A federal court in Illinois has rejected a mother’s claim that a Springfield, Ill., elementary school violated the First Amendment by suspending her son to punish her for complaining about school discipline.
A U.S. district judge dismissed Rebecca Wysocki’s lawsuit Dec. 20, finding that the school’s principal could not be held financially liable for violating the family’s rights because it is unclear whether Wysocki’s complaint was protected by the First Amendment.
Under federal law, a government official cannot be held responsible for violating the Constitution unless the official’s behavior was known to be unlawful at the time. An injured party normally must point to a prior court case involving similar facts to show that the law was “clearly established” at the time of the violation.
In the Wysocki case, Judge Sue B. Meyerscough ruled that Wanless Elementary School Principal Karen Crump would not have known whether Wysocki’s speech was constitutionally protected at the time she suspended Wysocki’s second-grade son (referred to in the court case only by his first initial, “T.”).
The judge declined to say whether she believed the retaliation — assuming it occurred — was or was not a constitutional violation. It was enough, she said, to decide that the law was not “clearly established” when the discipline was handed out in October 2010.
Wysocki testified that she met with Crump on Oct. 5, 2010, after the latest in a series of disciplinary incidents involving “T.,” who suffers from bipolar disorder.
Wysocki asked whether “T.” was suspended, and Crump said no. Wysocki then accused Crump of speaking inappropriately to “T.” the previous day, charging that the principal intentionally “set off” his misbehavior by yelling at him. “Fine, then he’s suspended,” Crump replied, according to Wysocki.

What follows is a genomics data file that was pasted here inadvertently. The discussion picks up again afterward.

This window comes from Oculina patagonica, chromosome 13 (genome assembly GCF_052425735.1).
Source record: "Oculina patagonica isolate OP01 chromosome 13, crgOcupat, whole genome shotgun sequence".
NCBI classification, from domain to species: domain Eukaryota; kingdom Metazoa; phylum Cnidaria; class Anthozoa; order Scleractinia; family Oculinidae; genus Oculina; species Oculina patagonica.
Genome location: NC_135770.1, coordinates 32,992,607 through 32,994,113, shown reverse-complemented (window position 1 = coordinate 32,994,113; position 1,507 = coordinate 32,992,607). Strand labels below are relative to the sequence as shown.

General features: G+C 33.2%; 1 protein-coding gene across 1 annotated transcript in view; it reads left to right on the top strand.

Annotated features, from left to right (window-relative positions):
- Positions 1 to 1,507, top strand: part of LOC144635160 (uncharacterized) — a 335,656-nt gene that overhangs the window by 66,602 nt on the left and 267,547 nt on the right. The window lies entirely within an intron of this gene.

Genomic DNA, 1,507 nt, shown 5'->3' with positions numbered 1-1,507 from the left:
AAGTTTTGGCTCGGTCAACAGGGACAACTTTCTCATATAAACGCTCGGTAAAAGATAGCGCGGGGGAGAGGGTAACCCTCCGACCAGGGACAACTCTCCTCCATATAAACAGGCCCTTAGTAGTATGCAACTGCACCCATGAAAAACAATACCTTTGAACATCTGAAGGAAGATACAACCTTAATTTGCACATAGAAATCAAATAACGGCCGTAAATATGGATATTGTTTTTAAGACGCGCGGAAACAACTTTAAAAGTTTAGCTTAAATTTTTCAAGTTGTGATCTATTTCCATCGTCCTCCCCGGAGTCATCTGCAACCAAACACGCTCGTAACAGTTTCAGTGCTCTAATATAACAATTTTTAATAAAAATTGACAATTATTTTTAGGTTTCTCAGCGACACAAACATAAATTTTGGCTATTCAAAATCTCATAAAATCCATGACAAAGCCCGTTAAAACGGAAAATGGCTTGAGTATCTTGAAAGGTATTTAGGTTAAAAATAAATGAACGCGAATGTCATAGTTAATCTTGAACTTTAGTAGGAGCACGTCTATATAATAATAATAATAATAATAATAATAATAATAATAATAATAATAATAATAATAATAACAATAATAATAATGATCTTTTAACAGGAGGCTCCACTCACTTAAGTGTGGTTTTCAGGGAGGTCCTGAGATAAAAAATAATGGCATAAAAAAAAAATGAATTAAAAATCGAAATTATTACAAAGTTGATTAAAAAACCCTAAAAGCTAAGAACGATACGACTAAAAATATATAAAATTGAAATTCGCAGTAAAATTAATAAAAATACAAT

Crump denied this account. She said the child was appropriately suspended after he threw a bookbag at her during an argument. Nevertheless, because the case was before the judge at preliminary stage — a motion for summary judgment — the judge was required to assume that Wysokci’s testimony would be accepted as entirely true by a jury. The judge could dismiss the case only if Wysocki’s credibility did not matter, because her claims were non-actionable as a matter of law.
That is exactly what Judge Myerscough decided. She held that there is no clearly established constitutional right to complain to a school about the treatment of one’s child.
The judge noted that, in the context of claims by government employees, the Supreme Court has said there is no First Amendment right to be free from retaliatory discipline unless the complaint involves a matter of “public concern” as opposed to a private dispute over working conditions.
In a 1990 ruling, the federal appeals court covering Illinois decided that parents’ complaint about the way child-abuse investigators treated their daughter was not legally protected speech, because the complaint was not an attempt to call public attention to wrongdoing.
Based on these legal precedents, the judge ruled, Crump might reasonably have assumed that it was legal to punish “T.” in response to his mother’s complaint.
The ruling illustrates the difficulty in bringing constitutional claims against government agencies. The government is itself immune from paying money damages, so injured parties must instead try to sue the individual government actors who harmed them. But the doctrine of “qualified immunity” forecloses money damages against federal employees unless there is a nearly identical prior court ruling giving notice that the behavior was unlawful.
In this case, there was a prior court ruling indicating that prison inmates have a right to be free from retaliation for complaining about purely private, individual matters that do not rise to a level of “public concern.” But in Judge Myerscough’s view, that 2009 case was not factually similar enough to to put Crump on notice that it was illegal to suspend a child to punish his parent for complaining.
The case, Wysocki v. Crump, No. 10-3258, is eligible to be appealed to the 7th U.S. Circuit Court of Appeals in Chicago.